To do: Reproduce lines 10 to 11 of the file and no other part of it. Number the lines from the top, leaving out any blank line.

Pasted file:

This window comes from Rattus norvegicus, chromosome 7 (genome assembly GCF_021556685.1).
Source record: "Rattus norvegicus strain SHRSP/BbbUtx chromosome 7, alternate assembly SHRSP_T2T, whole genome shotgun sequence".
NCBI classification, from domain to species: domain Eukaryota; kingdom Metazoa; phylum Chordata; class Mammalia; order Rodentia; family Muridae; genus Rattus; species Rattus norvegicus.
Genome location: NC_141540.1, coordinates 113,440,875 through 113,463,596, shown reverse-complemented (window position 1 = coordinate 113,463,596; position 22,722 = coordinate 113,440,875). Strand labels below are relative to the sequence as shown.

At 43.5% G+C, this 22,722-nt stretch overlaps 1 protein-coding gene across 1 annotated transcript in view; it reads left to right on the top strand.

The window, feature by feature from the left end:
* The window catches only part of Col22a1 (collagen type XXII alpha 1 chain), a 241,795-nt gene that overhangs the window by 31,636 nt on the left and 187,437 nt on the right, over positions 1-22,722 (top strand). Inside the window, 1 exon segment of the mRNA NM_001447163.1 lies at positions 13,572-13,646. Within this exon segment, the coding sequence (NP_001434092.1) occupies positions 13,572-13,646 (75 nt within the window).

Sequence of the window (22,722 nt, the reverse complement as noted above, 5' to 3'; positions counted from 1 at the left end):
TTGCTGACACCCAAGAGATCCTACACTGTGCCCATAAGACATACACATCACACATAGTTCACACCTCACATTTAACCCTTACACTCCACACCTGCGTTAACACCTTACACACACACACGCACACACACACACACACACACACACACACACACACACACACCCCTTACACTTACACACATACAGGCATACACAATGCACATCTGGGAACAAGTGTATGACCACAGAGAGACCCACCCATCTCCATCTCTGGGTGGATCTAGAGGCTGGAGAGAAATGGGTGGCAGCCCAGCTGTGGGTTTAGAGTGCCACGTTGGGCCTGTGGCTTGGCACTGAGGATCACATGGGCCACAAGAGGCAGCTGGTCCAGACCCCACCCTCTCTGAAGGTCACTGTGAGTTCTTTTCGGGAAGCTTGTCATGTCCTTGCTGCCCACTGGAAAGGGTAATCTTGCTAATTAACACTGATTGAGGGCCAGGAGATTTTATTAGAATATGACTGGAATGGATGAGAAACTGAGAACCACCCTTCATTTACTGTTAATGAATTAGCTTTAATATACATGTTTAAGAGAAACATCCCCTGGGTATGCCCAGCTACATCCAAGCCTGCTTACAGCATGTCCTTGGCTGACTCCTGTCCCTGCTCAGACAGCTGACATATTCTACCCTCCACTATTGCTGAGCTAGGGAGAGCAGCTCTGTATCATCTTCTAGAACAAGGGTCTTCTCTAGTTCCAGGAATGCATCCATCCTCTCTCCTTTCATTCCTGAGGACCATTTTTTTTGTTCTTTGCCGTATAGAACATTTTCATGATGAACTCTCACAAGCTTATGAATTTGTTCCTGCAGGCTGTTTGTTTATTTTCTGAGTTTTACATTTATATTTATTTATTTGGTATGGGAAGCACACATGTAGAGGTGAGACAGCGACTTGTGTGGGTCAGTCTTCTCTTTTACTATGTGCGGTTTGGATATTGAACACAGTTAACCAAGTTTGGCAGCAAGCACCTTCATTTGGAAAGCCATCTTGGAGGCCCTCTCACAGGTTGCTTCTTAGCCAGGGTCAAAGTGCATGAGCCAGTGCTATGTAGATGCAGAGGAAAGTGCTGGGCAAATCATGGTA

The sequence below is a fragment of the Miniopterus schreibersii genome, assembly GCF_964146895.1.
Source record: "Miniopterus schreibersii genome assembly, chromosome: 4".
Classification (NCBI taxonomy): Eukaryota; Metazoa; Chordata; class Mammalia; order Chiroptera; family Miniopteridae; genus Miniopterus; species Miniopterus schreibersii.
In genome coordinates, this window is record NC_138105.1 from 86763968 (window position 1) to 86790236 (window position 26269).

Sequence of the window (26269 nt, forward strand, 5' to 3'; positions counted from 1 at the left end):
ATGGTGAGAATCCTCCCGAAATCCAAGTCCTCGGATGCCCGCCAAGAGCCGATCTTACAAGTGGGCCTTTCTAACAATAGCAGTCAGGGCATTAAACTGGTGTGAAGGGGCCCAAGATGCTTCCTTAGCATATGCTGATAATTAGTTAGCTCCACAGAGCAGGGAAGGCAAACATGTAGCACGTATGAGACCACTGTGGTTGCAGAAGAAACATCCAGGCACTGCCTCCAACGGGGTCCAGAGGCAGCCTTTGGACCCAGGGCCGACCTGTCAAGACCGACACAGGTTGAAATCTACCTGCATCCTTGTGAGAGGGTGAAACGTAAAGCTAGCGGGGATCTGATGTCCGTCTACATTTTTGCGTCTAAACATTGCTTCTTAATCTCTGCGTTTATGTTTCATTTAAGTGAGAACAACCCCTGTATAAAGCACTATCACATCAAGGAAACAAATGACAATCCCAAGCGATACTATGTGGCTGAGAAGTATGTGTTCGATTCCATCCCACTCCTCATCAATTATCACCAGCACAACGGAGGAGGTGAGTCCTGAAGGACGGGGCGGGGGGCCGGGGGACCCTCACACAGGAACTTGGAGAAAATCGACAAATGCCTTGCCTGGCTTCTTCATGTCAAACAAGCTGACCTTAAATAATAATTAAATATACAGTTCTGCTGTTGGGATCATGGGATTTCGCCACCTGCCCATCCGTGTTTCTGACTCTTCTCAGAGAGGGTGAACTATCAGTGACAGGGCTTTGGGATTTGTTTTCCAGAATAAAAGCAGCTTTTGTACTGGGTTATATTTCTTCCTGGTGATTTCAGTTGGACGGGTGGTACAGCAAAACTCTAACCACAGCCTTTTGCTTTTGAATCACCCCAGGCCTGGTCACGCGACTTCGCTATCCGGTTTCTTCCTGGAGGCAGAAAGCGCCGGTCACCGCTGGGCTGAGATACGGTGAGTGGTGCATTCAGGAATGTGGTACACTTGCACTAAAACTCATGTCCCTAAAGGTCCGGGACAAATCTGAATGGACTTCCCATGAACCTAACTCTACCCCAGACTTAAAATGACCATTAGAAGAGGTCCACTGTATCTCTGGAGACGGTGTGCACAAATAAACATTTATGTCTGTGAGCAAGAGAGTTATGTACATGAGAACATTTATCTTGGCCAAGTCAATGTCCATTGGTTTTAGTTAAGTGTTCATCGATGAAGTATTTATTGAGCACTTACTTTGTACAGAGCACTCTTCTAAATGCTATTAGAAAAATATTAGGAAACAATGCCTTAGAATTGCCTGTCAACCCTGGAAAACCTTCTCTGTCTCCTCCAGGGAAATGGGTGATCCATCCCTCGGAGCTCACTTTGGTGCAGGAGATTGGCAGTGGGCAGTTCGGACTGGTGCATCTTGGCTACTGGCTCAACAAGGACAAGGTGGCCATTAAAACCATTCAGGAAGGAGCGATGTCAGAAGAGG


The sequence below is a fragment of the Miniopterus schreibersii genome, assembly GCF_964146895.1.
Source record: "Miniopterus schreibersii genome assembly, chromosome: 4".